Minor League Baseball spends an estimated $5,000 a day operating and maintaining the 66-acre property, O’Conner said – and lost $1 million the first year and is on track to lose another $500,000 this year.

Despite the losses, O’Conner is optimistic the complex can become self-sufficient and turn a profit. “I still believe that place can support itself,” he said.

O’Conner said that unlike a traditional business where customers can show up as soon as the doors open, the Vero Beach Sports Village schedules teams and events a year in advanc.

When more lighting wasn’t installed or the soccer field built or the youth fields constructed as anticipated, Minor League Baseball lost out a year of scheduling, he said.

“I can have a stadium built in 17 months,” O’Conner said. “They can’t put up lights.”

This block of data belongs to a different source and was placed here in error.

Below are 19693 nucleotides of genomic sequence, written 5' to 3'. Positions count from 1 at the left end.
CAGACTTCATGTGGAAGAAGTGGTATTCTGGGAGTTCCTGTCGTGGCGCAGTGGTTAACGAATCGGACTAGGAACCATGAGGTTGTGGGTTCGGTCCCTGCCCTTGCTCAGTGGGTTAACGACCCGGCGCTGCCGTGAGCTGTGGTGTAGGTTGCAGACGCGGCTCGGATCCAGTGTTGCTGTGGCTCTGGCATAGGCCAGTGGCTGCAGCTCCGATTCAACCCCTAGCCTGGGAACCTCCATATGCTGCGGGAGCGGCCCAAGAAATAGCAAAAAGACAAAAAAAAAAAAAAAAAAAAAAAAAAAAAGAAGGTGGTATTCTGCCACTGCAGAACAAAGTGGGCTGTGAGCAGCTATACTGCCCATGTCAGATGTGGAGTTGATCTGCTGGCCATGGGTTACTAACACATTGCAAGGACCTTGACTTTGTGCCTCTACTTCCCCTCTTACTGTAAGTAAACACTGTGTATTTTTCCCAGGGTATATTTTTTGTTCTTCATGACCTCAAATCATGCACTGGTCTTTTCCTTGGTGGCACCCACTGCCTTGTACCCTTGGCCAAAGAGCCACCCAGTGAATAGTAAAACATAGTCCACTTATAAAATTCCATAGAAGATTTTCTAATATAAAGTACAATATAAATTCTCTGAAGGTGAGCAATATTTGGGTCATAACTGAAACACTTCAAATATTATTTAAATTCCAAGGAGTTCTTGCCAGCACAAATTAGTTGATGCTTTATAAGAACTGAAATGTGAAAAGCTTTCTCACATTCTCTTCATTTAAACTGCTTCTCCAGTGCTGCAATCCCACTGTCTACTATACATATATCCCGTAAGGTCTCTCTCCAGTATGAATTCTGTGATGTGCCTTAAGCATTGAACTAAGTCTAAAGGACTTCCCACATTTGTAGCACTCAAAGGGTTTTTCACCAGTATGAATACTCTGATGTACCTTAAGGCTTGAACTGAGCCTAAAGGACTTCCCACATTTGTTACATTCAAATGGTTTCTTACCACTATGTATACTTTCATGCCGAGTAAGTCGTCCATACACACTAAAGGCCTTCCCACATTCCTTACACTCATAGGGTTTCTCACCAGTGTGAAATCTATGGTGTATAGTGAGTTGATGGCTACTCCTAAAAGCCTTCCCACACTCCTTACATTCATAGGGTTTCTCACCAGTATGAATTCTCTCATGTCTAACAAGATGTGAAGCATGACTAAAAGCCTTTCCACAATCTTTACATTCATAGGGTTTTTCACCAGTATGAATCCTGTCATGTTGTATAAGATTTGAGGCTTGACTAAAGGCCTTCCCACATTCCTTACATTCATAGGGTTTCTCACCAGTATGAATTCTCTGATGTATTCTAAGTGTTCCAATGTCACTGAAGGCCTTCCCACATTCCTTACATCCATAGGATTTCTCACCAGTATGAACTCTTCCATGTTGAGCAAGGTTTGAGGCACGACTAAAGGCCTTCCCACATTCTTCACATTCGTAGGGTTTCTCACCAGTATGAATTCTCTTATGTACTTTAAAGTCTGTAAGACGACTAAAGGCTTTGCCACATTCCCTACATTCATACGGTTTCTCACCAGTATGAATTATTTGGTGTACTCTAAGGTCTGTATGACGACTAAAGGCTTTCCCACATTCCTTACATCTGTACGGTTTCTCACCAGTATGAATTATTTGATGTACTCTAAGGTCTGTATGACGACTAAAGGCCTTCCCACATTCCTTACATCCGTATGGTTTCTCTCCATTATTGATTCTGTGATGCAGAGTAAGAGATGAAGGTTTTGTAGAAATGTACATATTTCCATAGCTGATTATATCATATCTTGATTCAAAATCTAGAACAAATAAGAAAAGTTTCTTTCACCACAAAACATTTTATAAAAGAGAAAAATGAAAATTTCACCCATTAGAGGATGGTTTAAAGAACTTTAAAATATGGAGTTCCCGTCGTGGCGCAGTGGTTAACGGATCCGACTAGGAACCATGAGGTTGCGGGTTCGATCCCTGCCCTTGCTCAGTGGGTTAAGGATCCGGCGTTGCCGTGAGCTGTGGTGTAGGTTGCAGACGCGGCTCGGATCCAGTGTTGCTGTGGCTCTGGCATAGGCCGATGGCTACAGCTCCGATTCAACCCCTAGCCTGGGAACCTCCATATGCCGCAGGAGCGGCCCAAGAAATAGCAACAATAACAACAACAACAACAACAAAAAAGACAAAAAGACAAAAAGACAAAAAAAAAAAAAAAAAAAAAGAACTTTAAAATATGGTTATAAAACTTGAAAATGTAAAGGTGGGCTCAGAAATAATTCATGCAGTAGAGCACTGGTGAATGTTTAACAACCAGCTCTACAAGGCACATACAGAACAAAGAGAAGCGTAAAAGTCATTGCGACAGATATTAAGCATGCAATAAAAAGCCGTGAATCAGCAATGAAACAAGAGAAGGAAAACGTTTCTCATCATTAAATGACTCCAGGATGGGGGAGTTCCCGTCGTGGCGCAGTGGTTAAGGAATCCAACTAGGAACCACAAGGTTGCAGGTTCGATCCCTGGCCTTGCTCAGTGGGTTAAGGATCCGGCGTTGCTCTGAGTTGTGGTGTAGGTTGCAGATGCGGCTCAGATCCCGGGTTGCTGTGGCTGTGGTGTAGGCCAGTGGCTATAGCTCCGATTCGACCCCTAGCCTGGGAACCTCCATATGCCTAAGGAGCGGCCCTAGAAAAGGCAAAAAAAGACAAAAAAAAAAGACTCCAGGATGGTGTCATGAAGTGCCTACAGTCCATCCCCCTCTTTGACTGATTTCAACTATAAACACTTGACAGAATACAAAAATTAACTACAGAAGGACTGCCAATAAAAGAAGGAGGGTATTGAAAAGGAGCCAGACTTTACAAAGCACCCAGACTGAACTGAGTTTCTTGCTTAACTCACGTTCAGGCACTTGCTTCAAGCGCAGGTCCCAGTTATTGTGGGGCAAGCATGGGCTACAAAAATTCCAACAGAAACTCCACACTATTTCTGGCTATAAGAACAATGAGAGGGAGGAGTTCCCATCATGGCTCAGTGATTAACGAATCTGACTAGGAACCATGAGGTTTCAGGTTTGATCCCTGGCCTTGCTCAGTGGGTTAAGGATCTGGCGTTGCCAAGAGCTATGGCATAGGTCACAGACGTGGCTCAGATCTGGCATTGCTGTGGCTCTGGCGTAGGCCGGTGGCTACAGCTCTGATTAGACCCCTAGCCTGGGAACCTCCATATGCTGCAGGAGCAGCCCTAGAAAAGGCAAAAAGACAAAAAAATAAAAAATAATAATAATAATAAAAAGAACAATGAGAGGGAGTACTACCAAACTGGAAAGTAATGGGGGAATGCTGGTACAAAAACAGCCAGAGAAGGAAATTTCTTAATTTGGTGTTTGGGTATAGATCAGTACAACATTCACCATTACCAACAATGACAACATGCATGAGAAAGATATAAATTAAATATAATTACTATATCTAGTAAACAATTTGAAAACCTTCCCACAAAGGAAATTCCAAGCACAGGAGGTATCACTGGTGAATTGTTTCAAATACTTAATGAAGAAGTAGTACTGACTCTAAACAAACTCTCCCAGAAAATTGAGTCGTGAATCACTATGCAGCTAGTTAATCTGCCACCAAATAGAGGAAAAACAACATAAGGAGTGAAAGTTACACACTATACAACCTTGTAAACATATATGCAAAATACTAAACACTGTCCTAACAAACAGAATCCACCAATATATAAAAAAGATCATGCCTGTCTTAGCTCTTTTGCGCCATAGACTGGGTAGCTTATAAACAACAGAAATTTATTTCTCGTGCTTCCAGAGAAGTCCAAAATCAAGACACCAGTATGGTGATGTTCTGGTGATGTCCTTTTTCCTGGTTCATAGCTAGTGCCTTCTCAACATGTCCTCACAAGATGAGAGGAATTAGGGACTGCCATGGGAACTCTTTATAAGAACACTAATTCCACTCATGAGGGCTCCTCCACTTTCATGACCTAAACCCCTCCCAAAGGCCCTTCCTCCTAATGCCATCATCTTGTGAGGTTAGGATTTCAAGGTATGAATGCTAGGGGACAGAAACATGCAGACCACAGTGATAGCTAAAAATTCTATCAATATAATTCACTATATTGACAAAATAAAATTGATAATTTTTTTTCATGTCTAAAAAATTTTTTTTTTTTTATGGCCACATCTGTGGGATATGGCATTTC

Baird said the lights are currently being installed and should be complete shortly. And according to the county, Immell does not need the planned cloverleaf of youth baseball/softball fields.

O’Conner said Minor League Baseball has had an agreement in principle with Immell for months and yet the county has not moved forward. He said he encouraged the county to work out an arrangement with Immell, knowing that it would save the cost of the fields.

County Attorney Alan Polackwich said he feels the same frustration as O’Conner – but from the county side. The county, he said, has tried to finalize the deal with Immell. “Nothing has become firm,” he said. “We don’t know quite what to do.”

“We can’t keep postponing forever,” Polackwich said.

Polackwich said his advice to commissioners would be to address Minor League Baseball’s needs separate from the third-party lease. “I just don’t see us being able to pull together a third-party deal,” he said.

If the county commission and county staff oppose the lease with Immell and Tower Sports, O’Conner said Minor League Baseball would continue to operate as planned.

“Soapy’s not the only one interested,” O’Conner said.